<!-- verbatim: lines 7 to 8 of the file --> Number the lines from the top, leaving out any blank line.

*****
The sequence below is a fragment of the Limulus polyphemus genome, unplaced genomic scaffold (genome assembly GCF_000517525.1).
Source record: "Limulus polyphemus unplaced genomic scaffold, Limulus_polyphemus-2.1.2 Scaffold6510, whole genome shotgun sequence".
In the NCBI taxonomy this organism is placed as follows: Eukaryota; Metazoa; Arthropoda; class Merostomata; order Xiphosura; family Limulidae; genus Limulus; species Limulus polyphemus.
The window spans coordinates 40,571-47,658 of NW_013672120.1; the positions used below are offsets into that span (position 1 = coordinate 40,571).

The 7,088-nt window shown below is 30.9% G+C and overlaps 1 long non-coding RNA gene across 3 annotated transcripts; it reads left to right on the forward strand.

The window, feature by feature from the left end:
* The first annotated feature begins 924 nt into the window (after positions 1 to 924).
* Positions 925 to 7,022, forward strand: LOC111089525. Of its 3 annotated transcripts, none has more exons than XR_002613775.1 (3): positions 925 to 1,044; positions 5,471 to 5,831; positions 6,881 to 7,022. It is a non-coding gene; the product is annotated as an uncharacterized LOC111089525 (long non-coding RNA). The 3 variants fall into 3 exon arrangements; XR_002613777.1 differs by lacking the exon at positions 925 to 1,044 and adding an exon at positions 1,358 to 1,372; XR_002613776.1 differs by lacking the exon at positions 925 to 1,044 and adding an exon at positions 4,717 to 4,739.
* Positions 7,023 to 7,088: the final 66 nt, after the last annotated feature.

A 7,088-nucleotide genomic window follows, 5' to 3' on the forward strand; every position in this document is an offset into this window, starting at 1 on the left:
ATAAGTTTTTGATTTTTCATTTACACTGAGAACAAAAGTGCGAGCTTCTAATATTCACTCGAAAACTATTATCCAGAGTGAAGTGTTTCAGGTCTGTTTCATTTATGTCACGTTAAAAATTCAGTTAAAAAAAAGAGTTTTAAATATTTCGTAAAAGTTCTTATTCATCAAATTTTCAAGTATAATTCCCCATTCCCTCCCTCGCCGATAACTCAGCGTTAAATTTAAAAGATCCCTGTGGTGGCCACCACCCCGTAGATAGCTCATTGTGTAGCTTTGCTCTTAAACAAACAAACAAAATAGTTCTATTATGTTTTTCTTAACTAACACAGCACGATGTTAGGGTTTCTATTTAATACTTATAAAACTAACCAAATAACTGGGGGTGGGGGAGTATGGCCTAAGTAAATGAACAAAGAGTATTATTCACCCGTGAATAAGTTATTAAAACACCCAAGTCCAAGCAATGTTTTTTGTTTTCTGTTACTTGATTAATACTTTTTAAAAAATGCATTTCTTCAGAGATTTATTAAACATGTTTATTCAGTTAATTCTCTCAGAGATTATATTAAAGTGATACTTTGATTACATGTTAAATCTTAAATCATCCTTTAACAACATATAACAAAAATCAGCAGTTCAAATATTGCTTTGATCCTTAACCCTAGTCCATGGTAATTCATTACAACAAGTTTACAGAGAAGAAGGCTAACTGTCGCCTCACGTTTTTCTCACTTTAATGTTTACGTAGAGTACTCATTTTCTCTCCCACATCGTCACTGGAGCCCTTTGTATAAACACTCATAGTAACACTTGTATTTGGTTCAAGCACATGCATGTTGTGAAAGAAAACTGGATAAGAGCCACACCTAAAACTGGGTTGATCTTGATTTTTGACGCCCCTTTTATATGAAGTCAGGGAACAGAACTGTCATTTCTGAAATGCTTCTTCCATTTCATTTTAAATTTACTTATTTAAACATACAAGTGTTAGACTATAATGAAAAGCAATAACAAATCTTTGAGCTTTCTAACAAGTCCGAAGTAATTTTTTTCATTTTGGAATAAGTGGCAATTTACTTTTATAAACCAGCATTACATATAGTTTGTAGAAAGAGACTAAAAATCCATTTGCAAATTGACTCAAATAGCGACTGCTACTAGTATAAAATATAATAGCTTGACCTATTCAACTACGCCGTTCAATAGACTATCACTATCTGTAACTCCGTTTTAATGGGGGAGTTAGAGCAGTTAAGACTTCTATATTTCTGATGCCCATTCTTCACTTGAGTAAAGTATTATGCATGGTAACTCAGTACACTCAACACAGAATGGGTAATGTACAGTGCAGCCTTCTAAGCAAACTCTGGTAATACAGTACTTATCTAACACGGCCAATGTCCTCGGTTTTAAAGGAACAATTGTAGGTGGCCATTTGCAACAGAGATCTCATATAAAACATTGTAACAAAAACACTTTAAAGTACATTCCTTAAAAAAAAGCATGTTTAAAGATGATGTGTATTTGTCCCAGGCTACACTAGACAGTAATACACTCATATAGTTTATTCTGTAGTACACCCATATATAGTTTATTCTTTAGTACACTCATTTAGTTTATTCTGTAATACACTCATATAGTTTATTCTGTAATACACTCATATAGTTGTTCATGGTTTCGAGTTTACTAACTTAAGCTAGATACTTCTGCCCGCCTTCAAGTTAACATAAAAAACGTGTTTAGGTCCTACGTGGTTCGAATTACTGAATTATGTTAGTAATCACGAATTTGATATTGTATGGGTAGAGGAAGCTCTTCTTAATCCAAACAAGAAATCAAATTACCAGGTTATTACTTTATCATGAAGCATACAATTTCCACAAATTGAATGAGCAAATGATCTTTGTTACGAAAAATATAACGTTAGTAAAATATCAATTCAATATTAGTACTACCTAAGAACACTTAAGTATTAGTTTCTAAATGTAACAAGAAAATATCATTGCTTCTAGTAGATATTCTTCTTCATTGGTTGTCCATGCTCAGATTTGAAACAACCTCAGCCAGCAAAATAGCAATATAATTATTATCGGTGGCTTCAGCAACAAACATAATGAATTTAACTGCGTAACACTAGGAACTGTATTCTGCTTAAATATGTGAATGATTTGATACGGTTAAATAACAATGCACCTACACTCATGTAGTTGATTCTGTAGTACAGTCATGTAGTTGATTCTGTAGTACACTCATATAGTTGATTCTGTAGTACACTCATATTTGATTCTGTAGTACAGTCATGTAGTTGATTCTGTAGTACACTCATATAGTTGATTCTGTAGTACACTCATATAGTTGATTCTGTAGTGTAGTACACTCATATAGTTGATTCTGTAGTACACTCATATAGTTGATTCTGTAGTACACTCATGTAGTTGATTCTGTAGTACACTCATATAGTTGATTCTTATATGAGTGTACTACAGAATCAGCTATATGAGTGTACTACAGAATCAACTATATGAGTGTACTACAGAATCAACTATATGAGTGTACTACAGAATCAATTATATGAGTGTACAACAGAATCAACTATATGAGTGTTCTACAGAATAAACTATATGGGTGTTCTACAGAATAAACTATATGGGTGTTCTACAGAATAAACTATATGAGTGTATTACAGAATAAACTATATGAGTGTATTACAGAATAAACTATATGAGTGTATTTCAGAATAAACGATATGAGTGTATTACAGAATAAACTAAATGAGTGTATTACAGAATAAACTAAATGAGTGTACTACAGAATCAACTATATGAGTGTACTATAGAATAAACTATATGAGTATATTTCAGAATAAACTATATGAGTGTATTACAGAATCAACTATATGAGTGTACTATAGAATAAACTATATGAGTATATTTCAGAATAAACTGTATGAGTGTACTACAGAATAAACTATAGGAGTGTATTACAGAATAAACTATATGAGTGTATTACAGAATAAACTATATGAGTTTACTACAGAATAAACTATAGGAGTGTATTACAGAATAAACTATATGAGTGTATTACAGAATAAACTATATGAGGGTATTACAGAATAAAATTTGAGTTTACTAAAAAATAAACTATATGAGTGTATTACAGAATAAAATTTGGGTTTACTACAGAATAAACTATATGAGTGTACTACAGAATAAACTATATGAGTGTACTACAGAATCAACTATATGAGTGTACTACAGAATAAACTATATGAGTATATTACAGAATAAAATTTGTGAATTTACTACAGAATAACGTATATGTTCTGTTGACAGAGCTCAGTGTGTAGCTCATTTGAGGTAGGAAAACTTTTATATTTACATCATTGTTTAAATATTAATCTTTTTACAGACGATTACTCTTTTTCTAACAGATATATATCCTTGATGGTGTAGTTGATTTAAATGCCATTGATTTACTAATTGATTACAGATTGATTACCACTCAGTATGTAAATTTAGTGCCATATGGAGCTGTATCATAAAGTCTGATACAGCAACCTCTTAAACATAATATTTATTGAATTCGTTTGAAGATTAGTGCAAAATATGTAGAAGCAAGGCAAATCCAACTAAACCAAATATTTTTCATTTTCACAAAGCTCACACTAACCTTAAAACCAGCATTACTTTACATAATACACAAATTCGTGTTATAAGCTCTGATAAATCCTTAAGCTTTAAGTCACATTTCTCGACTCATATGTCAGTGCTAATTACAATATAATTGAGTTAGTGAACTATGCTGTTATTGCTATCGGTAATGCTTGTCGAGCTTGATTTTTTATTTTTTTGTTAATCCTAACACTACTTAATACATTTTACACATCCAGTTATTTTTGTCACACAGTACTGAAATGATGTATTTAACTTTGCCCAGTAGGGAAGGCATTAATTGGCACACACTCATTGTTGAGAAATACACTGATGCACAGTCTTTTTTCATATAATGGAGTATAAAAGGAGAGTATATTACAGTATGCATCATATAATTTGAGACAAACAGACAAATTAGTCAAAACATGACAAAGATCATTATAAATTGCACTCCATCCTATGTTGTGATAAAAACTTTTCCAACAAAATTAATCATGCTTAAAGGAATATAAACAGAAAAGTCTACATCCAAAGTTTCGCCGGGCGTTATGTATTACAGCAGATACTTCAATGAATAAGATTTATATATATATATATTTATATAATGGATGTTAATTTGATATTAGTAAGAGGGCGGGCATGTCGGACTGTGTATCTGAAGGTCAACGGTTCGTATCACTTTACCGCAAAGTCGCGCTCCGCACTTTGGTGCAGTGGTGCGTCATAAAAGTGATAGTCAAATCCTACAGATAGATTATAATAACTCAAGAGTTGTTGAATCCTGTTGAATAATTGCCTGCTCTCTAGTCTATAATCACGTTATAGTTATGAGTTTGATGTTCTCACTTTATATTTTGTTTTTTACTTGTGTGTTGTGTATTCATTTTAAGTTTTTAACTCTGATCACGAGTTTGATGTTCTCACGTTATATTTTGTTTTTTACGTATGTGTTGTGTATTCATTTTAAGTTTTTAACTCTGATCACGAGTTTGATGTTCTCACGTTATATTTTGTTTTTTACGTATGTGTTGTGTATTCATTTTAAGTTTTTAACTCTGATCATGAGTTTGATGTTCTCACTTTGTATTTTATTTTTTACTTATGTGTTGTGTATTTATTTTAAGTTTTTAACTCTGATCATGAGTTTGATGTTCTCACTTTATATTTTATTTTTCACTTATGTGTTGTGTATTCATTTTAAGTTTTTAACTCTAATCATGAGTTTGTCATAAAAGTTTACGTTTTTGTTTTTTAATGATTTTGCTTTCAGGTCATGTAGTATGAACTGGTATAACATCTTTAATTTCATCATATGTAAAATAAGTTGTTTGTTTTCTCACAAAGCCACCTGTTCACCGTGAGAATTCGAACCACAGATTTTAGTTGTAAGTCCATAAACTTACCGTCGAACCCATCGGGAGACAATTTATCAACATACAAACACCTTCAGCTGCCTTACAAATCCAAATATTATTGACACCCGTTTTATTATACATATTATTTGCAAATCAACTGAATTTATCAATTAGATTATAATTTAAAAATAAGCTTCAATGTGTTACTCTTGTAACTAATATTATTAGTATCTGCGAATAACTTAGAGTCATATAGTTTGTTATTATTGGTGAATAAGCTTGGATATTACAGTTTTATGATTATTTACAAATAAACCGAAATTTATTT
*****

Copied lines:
* The first annotated feature begins 924 nt into the window (after positions 1 to 924).
* Positions 925 to 7,022, forward strand: LOC111089525. Of its 3 annotated transcripts, none has more exons than XR_002613775.1 (3): positions 925 to 1,044; positions 5,471 to 5,831; positions 6,881 to 7,022. It is a non-coding gene; the product is annotated as an uncharacterized LOC111089525 (long non-coding RNA). The 3 variants fall into 3 exon arrangements; XR_002613777.1 differs by lacking the exon at positions 925 to 1,044 and adding an exon at positions 1,358 to 1,372; XR_002613776.1 differs by lacking the exon at positions 925 to 1,044 and adding an exon at positions 4,717 to 4,739.